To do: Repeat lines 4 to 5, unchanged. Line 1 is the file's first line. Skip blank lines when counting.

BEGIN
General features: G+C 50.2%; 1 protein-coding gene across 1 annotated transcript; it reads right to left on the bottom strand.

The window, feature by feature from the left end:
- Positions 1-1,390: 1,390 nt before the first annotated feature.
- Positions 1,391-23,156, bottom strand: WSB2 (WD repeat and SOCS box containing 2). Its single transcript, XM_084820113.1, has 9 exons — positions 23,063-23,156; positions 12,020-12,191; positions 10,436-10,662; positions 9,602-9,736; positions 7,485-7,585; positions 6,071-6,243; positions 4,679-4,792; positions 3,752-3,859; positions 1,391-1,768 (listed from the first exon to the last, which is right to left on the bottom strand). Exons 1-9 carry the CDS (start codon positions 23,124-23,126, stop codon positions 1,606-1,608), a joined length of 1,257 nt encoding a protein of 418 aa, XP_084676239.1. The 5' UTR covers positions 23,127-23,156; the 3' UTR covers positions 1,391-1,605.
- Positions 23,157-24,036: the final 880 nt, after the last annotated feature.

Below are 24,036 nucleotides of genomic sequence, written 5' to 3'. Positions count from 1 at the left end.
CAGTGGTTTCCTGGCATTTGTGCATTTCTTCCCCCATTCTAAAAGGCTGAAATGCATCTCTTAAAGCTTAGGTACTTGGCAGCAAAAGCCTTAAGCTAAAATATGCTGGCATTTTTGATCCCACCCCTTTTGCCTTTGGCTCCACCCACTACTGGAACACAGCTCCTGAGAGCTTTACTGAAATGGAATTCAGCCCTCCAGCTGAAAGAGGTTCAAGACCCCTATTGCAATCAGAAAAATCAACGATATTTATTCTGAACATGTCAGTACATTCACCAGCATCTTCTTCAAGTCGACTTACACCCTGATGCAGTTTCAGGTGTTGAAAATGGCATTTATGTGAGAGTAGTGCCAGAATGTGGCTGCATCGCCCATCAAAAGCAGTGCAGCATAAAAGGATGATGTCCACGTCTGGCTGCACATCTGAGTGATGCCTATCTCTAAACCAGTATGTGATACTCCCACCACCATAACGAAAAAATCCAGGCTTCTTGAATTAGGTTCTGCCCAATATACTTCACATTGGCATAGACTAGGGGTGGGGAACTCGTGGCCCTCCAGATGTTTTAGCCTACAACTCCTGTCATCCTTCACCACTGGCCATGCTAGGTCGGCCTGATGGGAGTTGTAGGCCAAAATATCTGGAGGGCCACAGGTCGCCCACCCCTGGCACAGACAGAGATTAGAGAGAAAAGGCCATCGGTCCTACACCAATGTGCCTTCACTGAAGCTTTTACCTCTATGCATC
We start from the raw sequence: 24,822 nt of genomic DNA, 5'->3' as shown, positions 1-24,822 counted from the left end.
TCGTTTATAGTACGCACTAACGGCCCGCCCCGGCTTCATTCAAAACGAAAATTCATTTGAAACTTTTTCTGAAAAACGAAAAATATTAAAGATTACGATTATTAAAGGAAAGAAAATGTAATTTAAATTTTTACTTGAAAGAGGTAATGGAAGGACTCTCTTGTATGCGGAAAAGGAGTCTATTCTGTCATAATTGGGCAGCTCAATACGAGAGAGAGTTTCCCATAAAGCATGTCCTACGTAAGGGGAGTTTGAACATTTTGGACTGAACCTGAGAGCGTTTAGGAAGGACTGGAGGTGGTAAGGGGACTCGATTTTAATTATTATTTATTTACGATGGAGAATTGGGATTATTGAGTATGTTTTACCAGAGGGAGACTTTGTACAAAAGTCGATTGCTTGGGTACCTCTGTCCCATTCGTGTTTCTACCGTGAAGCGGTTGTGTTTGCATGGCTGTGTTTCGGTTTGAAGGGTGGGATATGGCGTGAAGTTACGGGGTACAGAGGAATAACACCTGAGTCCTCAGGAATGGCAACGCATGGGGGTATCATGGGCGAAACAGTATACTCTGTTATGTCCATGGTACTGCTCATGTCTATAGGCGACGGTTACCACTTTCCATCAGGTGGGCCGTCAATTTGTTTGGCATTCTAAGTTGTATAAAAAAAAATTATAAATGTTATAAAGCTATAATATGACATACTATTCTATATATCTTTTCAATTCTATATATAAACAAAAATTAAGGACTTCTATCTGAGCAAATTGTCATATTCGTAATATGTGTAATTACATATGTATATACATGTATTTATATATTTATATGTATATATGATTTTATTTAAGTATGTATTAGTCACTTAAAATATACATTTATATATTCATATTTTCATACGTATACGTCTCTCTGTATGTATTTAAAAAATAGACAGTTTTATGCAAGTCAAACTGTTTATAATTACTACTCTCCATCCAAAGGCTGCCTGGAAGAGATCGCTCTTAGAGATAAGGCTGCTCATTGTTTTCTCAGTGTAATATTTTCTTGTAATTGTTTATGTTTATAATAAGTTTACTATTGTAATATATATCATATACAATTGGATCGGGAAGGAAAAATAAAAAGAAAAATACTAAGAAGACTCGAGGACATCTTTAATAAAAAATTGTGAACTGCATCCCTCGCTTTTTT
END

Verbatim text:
- Positions 1,391-23,156, bottom strand: WSB2 (WD repeat and SOCS box containing 2). Its single transcript, XM_084820113.1, has 9 exons — positions 23,063-23,156; positions 12,020-12,191; positions 10,436-10,662; positions 9,602-9,736; positions 7,485-7,585; positions 6,071-6,243; positions 4,679-4,792; positions 3,752-3,859; positions 1,391-1,768 (listed from the first exon to the last, which is right to left on the bottom strand). Exons 1-9 carry the CDS (start codon positions 23,124-23,126, stop codon positions 1,606-1,608), a joined length of 1,257 nt encoding a protein of 418 aa, XP_084676239.1. The 5' UTR covers positions 23,127-23,156; the 3' UTR covers positions 1,391-1,605.
- Positions 23,157-24,036: the final 880 nt, after the last annotated feature.